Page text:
In addition, Routt pointed out that the regulations have produced several distribution bottlenecks that temporarily boost prices in the spring. "Everybody jams the exit at the same time," explains Routt. What he means is that gas station owners have essentially one week to switch from a winter blend to a summer blend. So in order to get their supplies in a timely manner they end up paying a premium of 8 to 12 cents per gallon to distributors and tank truckers. In contrast, in the fall, retailers can switch over a period of weeks from a summer blend to a winter blend and so price spikes don't typically occur in the fall. Routt suggests that the EPA relax its vapor pressure regulations allowing retailers to more slowly switch to summer blends. However, he doubts that this policy could ever be adopted since it would characterized by activists as "an attack on the environment."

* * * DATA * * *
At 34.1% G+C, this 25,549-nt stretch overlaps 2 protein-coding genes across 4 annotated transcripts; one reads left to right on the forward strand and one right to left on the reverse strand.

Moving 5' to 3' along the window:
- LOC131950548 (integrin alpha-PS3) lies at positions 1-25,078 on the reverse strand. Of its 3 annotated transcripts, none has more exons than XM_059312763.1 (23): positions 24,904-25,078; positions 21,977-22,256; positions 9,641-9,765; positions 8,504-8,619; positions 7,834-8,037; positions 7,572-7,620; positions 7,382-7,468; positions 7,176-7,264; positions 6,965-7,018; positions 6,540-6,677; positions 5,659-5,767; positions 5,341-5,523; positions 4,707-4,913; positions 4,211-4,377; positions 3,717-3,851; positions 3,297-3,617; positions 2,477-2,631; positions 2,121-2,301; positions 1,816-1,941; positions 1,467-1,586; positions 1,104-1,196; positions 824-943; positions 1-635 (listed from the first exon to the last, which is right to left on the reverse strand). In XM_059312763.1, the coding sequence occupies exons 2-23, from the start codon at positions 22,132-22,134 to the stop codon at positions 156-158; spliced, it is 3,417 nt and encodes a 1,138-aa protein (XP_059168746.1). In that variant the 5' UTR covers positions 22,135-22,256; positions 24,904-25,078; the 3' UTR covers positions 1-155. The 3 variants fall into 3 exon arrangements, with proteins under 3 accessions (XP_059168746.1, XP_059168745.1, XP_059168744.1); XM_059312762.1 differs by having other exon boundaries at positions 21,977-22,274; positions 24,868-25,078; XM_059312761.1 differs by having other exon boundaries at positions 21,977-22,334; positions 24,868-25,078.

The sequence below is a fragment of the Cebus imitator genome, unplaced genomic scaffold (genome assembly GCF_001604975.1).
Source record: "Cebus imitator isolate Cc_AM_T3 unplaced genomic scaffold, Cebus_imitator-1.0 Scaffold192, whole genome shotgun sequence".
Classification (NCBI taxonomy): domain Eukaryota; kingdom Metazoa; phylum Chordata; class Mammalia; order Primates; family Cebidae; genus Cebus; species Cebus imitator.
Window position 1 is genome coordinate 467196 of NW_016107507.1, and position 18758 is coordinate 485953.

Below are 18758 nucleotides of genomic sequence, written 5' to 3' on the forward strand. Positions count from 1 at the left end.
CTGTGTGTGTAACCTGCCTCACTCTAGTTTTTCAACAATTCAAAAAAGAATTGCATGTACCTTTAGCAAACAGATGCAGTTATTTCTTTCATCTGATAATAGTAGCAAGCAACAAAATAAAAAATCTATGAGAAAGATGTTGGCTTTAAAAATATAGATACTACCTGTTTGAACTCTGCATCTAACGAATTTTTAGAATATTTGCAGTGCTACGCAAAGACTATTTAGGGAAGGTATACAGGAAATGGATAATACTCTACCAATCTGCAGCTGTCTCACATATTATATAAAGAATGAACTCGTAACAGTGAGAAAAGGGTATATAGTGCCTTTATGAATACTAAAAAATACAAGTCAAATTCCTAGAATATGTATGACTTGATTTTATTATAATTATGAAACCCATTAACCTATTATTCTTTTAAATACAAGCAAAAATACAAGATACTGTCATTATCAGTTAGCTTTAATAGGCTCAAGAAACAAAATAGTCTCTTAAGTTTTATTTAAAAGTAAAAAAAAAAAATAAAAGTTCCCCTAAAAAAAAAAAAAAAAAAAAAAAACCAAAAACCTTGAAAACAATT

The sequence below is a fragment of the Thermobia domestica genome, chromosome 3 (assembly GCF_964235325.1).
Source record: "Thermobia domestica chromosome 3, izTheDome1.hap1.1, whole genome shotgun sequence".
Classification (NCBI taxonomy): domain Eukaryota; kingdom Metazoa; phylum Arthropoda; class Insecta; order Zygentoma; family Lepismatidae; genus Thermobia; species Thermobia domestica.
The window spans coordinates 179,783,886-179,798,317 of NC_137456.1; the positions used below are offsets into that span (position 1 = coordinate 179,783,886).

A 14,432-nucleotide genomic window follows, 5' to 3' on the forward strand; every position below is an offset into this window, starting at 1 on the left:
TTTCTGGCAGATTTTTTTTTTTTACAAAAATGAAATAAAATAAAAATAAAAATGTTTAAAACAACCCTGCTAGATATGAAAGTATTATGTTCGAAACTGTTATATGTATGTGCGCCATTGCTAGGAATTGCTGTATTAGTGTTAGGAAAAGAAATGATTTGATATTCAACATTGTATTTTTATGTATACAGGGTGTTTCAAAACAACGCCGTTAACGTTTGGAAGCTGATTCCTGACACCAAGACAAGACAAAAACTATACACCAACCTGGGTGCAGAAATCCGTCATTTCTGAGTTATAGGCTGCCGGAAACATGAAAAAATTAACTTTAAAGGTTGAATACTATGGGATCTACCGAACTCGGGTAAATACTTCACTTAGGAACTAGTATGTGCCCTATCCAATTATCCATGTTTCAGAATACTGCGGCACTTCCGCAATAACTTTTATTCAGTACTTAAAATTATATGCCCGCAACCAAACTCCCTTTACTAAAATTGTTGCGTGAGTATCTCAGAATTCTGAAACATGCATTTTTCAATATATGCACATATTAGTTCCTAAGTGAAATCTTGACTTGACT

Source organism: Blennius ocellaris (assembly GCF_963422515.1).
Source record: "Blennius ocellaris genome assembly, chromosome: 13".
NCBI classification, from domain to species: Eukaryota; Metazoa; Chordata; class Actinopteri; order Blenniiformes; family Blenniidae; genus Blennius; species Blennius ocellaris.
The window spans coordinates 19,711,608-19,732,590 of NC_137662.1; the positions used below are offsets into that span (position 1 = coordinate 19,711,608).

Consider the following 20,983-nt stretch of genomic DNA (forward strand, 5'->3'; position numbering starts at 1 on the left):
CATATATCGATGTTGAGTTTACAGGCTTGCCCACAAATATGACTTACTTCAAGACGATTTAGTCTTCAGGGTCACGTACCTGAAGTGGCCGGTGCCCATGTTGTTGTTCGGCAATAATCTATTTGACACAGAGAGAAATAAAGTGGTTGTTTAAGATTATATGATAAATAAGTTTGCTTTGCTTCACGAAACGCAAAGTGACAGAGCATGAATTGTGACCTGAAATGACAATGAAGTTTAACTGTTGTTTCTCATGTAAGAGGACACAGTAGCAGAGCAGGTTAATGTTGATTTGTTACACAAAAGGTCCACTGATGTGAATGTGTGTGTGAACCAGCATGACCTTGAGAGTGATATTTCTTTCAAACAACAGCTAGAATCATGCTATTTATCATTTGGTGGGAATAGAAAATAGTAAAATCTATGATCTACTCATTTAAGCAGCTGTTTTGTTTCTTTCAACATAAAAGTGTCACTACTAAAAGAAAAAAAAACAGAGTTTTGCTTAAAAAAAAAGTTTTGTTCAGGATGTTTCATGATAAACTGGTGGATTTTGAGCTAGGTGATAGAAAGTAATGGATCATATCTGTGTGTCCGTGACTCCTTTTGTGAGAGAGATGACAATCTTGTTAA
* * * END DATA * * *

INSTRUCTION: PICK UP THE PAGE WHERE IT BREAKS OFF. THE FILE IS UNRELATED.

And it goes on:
Every one of the six analysts I talked with pointed out that the federal ethanol mandate adds substantially to gasoline prices. Ethanol costs more per gallon than gasoline; it contains less energy per volume so a blend of 90 percent gas and 10 percent ethanol delivers 3 percent fewer miles per gallon; and ethanol has a higher vapor pressure which makes it even more expensive for refiners to meet EPA summertime vapor pressure maximums. The ethanol mandate also adds to costs for blending gasoline because companies now have to manage different two fuel supply chains. Lundberg notes that when California adopted its ethanol mandate, it boosted prices by 10 cents per gallon.